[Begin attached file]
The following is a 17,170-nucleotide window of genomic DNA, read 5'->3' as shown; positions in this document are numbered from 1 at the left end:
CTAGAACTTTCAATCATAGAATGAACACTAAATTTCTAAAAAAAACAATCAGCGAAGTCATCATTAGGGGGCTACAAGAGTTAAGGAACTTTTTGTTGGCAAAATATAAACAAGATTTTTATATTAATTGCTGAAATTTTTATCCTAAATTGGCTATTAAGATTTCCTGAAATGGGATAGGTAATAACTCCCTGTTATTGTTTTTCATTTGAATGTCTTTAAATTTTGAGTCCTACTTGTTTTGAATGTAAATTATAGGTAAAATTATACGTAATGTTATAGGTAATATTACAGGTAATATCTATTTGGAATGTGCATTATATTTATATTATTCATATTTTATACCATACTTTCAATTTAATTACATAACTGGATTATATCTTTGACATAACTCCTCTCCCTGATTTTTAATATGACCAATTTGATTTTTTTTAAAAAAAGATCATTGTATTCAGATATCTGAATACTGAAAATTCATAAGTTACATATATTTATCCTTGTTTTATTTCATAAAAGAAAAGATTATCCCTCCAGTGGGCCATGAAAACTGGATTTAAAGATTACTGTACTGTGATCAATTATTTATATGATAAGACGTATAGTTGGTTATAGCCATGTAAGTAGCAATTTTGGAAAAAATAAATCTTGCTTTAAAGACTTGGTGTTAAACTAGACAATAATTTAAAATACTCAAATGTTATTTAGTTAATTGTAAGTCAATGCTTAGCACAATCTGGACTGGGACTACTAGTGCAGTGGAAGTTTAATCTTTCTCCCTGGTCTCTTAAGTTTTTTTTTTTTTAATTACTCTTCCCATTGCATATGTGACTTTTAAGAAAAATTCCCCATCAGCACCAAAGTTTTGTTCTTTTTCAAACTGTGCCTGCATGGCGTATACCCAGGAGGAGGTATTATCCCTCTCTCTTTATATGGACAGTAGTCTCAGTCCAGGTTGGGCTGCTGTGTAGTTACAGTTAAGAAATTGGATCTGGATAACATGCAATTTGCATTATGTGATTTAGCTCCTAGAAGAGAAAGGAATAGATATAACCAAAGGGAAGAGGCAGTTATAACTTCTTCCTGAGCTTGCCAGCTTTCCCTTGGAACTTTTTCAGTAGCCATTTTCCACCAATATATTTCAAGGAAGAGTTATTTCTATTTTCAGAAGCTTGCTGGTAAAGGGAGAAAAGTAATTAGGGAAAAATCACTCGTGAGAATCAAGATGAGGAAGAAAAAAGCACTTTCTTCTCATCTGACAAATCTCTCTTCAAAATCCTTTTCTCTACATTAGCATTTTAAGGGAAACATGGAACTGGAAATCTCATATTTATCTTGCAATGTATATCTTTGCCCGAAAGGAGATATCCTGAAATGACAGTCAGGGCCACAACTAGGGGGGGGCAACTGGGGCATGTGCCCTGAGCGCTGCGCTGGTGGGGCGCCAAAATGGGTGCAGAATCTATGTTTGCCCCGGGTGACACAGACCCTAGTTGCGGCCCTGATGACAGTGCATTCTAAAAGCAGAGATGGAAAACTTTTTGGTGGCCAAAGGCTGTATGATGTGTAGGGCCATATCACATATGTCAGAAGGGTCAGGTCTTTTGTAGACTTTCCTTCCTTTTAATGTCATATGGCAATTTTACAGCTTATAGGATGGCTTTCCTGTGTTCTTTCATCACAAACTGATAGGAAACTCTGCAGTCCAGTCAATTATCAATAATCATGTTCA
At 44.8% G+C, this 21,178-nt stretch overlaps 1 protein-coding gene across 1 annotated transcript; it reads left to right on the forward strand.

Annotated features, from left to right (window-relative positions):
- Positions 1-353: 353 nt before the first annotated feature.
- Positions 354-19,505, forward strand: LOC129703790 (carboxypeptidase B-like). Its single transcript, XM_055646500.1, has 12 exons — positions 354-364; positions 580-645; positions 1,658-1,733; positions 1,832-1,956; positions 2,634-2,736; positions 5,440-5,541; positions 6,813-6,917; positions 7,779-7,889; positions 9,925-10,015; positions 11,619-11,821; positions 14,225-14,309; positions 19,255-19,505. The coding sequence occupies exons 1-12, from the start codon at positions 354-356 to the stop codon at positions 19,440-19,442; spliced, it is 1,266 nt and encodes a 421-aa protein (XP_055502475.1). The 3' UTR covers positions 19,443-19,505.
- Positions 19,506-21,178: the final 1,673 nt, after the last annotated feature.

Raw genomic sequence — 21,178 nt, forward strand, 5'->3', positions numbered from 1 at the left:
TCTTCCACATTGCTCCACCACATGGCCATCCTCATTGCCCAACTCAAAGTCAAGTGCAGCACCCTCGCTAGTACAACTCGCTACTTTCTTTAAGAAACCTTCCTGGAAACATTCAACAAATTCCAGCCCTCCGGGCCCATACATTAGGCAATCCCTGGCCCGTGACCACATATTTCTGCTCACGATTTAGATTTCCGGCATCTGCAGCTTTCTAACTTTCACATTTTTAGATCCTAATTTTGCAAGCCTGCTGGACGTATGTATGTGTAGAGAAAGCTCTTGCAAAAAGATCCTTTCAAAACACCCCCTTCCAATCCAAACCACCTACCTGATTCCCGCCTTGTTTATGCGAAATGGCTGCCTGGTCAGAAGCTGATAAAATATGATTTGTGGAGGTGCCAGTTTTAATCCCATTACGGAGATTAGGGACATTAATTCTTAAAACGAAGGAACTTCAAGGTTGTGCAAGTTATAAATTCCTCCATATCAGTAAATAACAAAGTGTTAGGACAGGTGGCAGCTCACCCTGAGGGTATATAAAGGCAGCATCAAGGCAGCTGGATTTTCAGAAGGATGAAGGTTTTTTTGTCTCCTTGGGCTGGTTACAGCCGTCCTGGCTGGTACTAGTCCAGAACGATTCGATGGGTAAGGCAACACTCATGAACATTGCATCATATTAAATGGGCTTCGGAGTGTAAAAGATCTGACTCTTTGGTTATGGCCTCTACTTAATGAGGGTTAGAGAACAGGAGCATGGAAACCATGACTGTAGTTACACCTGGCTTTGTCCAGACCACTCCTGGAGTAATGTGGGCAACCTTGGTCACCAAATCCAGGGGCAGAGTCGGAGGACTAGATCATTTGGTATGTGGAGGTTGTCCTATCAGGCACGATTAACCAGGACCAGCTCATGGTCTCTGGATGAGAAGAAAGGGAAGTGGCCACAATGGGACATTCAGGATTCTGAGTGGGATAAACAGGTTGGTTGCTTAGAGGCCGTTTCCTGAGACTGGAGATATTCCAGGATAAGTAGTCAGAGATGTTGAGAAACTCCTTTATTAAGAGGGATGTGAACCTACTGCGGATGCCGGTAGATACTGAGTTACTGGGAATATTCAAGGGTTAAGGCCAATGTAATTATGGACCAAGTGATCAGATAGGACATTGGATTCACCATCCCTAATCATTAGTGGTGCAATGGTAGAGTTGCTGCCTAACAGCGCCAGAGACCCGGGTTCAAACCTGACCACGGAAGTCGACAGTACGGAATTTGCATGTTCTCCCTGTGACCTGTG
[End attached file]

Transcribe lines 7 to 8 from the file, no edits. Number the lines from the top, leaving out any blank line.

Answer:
- Positions 19,506-21,178: the final 1,673 nt, after the last annotated feature.

Raw genomic sequence — 21,178 nt, forward strand, 5'->3', positions numbered from 1 at the left: